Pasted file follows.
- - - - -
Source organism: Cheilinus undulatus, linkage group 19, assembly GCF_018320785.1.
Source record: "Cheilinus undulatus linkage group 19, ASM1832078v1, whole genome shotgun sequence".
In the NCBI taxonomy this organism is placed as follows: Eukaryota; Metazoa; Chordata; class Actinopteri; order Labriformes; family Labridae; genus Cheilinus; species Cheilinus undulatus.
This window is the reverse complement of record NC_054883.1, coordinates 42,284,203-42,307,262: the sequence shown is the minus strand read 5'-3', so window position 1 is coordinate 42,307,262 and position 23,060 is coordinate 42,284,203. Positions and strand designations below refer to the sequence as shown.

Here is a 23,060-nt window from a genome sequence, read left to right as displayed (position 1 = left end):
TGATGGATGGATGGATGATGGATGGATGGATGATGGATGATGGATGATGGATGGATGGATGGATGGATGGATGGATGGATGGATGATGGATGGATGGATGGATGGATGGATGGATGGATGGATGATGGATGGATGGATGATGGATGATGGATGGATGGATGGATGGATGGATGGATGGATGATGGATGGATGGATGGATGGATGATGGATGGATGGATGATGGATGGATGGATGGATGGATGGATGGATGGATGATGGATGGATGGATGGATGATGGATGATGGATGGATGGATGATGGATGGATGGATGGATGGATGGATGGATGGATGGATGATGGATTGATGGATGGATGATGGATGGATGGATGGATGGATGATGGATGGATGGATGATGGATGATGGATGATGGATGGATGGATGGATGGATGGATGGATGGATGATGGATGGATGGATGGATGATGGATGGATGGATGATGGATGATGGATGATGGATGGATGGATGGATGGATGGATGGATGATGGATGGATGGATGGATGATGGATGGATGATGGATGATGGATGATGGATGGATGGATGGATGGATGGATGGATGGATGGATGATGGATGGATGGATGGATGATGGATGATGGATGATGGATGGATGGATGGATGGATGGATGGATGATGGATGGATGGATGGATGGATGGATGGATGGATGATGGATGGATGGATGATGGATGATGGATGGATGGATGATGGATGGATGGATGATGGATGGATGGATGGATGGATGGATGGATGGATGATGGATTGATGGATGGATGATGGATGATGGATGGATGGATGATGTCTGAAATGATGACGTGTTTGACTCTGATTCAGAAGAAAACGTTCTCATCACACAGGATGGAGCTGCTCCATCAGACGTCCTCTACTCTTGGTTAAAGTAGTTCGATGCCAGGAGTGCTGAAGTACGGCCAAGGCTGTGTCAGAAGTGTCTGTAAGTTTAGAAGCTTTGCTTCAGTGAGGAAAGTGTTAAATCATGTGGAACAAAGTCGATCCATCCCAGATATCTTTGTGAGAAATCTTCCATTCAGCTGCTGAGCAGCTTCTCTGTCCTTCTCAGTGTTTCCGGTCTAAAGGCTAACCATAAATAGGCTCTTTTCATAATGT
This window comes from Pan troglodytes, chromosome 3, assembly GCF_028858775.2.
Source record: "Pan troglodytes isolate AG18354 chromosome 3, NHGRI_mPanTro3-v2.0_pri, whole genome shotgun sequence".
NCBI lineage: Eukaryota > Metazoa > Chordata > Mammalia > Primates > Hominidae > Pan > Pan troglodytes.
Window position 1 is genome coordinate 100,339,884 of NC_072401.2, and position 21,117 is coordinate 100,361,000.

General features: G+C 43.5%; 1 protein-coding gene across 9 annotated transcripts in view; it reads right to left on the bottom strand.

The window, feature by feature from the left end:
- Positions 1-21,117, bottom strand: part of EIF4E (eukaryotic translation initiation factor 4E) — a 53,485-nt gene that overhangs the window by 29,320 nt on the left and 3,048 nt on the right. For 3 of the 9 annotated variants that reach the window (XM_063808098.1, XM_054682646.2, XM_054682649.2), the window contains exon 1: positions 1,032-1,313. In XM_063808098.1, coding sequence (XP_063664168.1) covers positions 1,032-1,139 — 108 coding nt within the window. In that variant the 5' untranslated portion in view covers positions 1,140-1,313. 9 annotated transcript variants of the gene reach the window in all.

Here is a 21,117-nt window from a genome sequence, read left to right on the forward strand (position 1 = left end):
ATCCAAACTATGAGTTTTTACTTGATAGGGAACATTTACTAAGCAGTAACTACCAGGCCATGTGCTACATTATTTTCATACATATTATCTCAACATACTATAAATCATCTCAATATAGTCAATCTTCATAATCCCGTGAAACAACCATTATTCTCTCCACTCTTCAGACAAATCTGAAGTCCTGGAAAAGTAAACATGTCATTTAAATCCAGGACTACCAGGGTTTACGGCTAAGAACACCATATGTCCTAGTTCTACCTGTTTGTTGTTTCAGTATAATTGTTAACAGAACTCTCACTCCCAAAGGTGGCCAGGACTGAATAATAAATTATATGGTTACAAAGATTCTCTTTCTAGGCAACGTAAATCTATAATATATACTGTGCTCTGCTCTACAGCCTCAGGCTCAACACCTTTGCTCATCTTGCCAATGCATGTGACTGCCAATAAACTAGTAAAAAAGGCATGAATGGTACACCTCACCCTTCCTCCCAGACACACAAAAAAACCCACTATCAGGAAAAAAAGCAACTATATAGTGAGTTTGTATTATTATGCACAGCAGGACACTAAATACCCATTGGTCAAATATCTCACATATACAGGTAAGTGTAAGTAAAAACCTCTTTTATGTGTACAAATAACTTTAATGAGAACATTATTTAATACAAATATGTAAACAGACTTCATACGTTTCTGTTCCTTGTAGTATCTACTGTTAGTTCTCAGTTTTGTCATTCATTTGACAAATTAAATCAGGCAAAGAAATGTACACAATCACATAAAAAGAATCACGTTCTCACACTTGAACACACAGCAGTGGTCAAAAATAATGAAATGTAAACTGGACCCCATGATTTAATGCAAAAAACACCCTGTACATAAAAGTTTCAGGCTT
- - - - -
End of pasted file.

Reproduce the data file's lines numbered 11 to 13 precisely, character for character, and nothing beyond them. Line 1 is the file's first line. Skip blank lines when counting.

General features: G+C 43.5%; 1 protein-coding gene across 9 annotated transcripts in view; it reads right to left on the bottom strand.

The window, feature by feature from the left end:
- Positions 1-21,117, bottom strand: part of EIF4E (eukaryotic translation initiation factor 4E) — a 53,485-nt gene that overhangs the window by 29,320 nt on the left and 3,048 nt on the right. For 3 of the 9 annotated variants that reach the window (XM_063808098.1, XM_054682646.2, XM_054682649.2), the window contains exon 1: positions 1,032-1,313. In XM_063808098.1, coding sequence (XP_063664168.1) covers positions 1,032-1,139 — 108 coding nt within the window. In that variant the 5' untranslated portion in view covers positions 1,140-1,313. 9 annotated transcript variants of the gene reach the window in all.